The Sullivan County Commission has no direct control over BOE pay, but the BOE voted in recent years to link its pay to that of county commissioners.
Commissioner Ed Marsh has been pushing his colleagues to cut their pay and to go on record to do so before an automatic pay increase scheduled to take effect July 1.
On that date, County Mayor Steve Godsey’s salary will increase by 4.6 percent, due to a state law that links the pay for county constitutional officeholders to pay increases given to state employees in the prior year.
The Sullivan County Commission voted a few years ago to link its own pay to the county mayor’s pay — giving each commissioner a percentage of whatever the county mayor is being paid each year. That move meant each time the county mayor gets the state-related raise — paid in total by local taxpayers — all 24 Sullivan County commissioners get the raise, too.
Marsh has proposed reducing county commissioner pay to $6,000 per year, or $500 per month.
That would take it back to about what it was four years ago — down from $7,112 per year this budget cycle.
Marsh has said the move would save county taxpayers about $35,000.
So far, two of the County Commission’s three standing committees have endorsed Marsh’s plan.
Tennessee law dictates a minimum level of pay for various officeholders, based on county population. It also links the pay to the average annualized general increase in state employees’ salaries.
Godsey’s salary this fiscal year is $101,611.65 — after multiple increases since he took office in 2006, and up considerably from the $89,235 salary of Godsey’s predecessor during his last year in office.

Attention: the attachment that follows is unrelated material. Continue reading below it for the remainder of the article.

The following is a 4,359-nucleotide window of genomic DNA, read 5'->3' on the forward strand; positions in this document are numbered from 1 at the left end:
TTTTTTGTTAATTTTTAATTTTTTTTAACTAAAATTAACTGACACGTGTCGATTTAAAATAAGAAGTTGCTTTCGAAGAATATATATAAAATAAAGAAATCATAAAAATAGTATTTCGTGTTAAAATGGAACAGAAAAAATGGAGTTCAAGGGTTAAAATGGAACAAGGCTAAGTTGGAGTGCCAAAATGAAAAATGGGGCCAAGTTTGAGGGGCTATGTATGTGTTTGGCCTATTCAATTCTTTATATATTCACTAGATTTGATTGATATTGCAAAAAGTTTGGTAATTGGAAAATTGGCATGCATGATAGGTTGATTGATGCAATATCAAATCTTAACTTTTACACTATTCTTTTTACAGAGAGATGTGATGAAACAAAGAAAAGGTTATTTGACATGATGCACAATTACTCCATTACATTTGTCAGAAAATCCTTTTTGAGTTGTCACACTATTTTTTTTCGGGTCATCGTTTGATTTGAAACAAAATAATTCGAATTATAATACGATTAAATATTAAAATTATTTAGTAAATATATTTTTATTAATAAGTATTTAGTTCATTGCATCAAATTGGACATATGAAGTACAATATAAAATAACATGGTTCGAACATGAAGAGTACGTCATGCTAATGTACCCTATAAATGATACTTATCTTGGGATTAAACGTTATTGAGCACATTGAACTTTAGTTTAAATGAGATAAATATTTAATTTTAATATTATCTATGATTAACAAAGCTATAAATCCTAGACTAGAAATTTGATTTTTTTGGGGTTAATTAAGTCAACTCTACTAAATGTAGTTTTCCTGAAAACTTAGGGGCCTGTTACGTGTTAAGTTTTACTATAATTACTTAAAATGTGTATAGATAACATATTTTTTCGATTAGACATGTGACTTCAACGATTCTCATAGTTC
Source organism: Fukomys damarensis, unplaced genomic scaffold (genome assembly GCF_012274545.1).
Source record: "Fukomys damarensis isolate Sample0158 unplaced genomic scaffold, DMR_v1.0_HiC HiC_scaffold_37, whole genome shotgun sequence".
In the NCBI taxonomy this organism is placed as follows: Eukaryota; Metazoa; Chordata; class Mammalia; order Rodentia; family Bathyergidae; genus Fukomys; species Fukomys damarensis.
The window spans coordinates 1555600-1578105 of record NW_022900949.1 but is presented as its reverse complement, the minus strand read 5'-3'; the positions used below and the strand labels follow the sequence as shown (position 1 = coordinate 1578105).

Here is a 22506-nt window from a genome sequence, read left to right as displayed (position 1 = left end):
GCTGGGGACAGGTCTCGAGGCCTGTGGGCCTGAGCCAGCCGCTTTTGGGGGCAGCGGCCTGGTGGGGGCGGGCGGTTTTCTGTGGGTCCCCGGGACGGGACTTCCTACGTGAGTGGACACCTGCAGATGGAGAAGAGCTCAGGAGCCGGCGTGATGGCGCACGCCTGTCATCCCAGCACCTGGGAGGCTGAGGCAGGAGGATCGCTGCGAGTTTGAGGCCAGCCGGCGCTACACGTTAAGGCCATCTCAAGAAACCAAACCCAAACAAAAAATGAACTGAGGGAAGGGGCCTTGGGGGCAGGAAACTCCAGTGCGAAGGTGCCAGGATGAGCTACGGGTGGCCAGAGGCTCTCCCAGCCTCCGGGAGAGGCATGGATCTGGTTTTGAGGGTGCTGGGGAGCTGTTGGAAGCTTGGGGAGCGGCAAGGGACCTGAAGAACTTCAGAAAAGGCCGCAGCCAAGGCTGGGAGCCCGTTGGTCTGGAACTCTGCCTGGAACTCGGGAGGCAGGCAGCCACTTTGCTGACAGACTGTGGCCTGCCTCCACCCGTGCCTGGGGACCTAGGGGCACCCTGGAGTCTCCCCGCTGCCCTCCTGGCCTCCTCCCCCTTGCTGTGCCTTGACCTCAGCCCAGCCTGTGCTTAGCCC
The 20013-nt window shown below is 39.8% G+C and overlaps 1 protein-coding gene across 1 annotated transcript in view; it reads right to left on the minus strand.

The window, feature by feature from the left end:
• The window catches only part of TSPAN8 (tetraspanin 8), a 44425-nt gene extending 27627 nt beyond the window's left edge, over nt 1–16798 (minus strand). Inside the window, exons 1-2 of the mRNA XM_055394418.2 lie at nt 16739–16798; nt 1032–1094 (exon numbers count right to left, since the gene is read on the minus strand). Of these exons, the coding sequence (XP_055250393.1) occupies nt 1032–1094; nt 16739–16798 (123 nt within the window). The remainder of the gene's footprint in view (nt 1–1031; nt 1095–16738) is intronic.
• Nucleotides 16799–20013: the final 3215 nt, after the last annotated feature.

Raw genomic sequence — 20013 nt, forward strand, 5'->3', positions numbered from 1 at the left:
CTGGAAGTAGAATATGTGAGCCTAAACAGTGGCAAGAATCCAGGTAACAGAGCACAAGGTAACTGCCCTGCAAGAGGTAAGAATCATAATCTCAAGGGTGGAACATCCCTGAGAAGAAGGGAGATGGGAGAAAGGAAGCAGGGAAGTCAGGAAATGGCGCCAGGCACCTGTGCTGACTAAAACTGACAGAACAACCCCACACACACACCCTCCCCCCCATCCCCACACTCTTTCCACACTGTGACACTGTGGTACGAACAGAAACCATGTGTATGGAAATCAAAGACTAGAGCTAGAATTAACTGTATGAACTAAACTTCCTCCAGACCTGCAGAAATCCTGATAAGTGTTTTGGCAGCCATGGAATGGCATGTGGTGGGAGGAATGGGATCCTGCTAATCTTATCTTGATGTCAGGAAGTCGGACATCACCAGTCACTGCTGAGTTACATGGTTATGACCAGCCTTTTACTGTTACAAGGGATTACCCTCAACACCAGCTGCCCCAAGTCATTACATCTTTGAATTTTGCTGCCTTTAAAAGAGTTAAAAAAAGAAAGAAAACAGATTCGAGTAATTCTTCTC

To get to Godsey’s raise for the upcoming budget year you have to first calculate the new pay levels for Sheriff Wayne Anderson and Interim Sullivan County Highway Commissioner Terry Shaffer.
How much the county mayor’s salary increases depends on how much salaries for those officeholders increase.
State law dictates that county mayors’ salaries be at least 5 percent higher than the salary for any other county constitutional officer.
State law also dictates that the sheriff’s salary and the highway commissioner’s salary be at least 10 percent more than that of “general officeholders,” which share the same pay level and include: assessor of property; trustee; circuit court clerk; chancery court clerk; clerk and master; county clerk; and register of deeds.
For the current fiscal year the salary for those offices is $81,762 — and it’s set to increase to $85,531 on July 1, based on the figures from County Technical Assistance Service (CTAS).
Anderson’s salary this year is $96,773. The minimum salary for county sheriff under state law — in a county of Sullivan County’s population — for the upcoming fiscal year will be $94,084, according to the figures from CTAS.
But Anderson’s pay will exceed the minimum because Sullivan County’s sheriff receives additional compensation — $6,835 — for operating multiple facilities, a practice that is permitted by state law.
The same situation and same figures apply to the salary for Shaffer. That office, too, is provided additional compensation — $6,835 — because of what’s described as additional duties and responsibilities.
Including the supplement, Anderson’s and Shaffer’s salaries are each projected at $100,469 for the fiscal year beginning July 1.
That will put Godsey’s salary at $105,492.45 as of that date.
That’s where the raise for county commissioners comes in. In 2007, the Sullivan County Commission approved raising commissioners’ salaries from $250 per month to $500 per month, with future raises linked to the county mayor’s salary. That measure said in subsequent years each commissioner will be paid 7 percent of the county mayor’s salary.
Godsey’s $101,611.65 current salary means each commissioner is being paid $7,112.81 for the current budget cycle, according to Moore.
Commissioners’ pay beginning July 1 — based on current policy — will increase to $7,384.47.
Current salary information was provided to the Times-News on March 1 by the county’s payroll department. Figures cited as being from CTAS are available at www.ctas.tennessee.edu.